AUGUST 6 — So Singapore and Malaysia are having a burger battle.
Malaysia’s myBurgerLab is taking on McDonalds Singapore’s Nasi Lemak burger with a nasi lemak-inspired creation of their own.
Now the desirability of a world overrun with nasi lemak burgers is open to question but you could also ask: why is Singapore is leading the charge towards nasi lemak-inspired burgers to begin with?
Of course good old coconut rice is common to the region — Singapore, Indonesia and Malaysia; we’re all in the game but the truth is we Singaporeans are pretty effective promoters.
Our McDonalds is leading the way with nasi lemak. In fact, over the years, we’ve bagged and branded a whole heap of regional staples from laksa to the sarong kebaya.
Even our dialect, Singlish, is cool but who (globally) knows or cares about Manglish (Man-glish? really?) even though it’s the effectively the same and its roots are clearly in Melaka, Penang etc.
I think this actually tells us something quite important. Singapore, this micro-city state with an innately younger and weaker national identity has always looked for ways to define itself.
We have seized on every regional icon and theme from wayang and orchids to the humble ang ku kueh and durians — and in a way it worked.
Our national identity is still fraught with divisions — race, class, migration — but we’ve also successfully branded ourselves; from Third World to First, we are an efficient Singlish-speaking, hawker centre-loving, nasi lemak-eating people.
Meanwhile, Malaysia has struggled to find a coherent identity. The twin towers are what most people associate with the nation but it is a modern edifice.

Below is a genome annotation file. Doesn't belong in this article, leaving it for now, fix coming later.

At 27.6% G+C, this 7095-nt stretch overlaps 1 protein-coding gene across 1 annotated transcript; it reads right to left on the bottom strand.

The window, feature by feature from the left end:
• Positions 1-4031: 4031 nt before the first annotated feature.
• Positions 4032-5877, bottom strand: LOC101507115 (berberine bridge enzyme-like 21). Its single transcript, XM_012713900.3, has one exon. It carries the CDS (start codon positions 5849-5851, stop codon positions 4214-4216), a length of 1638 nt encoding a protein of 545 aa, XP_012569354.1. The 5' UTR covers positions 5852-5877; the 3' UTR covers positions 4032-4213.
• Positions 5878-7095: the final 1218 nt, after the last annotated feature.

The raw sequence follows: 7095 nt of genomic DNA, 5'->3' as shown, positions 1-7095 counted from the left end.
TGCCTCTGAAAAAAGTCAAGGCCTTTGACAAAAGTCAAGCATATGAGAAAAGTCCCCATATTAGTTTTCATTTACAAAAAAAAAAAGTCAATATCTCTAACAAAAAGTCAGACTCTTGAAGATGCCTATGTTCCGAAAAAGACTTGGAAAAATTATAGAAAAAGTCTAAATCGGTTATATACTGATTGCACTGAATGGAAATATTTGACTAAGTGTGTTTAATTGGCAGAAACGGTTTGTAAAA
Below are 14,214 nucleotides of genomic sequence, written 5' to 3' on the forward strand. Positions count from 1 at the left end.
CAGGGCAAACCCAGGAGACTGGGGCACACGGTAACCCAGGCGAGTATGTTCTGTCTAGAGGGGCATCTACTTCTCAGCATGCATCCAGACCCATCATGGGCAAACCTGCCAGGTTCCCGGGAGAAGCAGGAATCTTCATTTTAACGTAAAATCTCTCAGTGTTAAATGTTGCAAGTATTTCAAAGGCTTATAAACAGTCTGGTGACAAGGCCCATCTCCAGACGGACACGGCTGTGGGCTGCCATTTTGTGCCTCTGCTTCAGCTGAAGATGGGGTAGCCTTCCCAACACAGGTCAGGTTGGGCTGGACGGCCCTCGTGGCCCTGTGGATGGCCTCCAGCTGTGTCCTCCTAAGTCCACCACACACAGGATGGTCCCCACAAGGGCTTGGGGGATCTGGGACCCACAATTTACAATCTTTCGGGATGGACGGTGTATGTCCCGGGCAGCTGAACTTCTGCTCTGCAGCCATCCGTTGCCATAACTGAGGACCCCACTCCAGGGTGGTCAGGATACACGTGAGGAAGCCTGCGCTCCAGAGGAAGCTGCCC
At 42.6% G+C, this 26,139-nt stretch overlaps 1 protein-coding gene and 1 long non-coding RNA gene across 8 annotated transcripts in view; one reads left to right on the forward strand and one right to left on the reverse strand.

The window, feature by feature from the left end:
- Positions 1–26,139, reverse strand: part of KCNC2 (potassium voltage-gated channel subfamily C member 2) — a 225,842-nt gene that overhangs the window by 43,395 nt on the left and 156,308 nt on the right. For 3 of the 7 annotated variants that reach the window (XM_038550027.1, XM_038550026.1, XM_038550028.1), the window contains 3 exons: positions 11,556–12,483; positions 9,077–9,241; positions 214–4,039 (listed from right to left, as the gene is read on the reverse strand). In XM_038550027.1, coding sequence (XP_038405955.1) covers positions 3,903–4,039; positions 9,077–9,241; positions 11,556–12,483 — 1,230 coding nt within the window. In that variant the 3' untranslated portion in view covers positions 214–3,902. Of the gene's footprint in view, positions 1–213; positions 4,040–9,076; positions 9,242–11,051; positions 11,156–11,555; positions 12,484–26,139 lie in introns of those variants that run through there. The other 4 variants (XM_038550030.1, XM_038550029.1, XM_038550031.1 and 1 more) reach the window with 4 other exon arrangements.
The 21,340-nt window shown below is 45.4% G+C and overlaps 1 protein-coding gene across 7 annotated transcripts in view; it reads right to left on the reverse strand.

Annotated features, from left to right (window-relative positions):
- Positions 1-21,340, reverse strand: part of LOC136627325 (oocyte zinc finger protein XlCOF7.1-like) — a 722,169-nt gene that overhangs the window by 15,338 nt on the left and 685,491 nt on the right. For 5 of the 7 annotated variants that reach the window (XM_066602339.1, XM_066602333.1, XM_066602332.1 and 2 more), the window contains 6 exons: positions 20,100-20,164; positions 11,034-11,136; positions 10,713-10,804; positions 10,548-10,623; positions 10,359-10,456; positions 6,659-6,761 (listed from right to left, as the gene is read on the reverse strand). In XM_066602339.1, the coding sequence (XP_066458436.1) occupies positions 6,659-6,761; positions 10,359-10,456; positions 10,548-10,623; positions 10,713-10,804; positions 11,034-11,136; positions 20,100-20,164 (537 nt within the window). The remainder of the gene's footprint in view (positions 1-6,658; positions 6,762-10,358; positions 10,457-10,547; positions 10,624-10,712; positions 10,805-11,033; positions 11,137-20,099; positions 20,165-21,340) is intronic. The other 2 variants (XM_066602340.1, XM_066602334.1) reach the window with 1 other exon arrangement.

What about Malaysia’s rich heritage, its amazing natural beauty. Where are the icons there? The closest it got was the incredibly catchy Malaysia, Truly Asia jingle but that was a 90s phenomenon and as a must-go tourism destination these days, it doesn’t crack lists despite having so much to offer.
Individual Malaysian cities like Penang and Melaka might have some cachet but as a nation?
There is amazing local music from Tamil and Malay rap to local Chinese pop but these things don’t jump to mind when one thinks of Malaysia. Look at the food: Malaysia where I, and I think many Singaporeans, have had some of the best food in our lives barely has a restaurant in Asia’s top 50 restaurant guide.
Again these guides don’t mean much because Malaysian food is amazing but what this tells us is Malaysia is not branding itself well.
Globally and nationally the country hasn’t really created any kind of coherent narrative. Not because there isn’t one but maybe because there is just too much; many identities and flavours to easily categorise and unpack.
Of course the eternal problems of race and religion mean the country struggles to define itself to its own people let alone to the rest of the world.
Which of course gives us, your much better organised little neighbour, ample opportunities to brand your best bits.
So Malaysia might make a great Nasi Lemak Burger but in the end we Singaporeans are probably going to end up being remembered for it.
* This is the personal opinion of the columnist.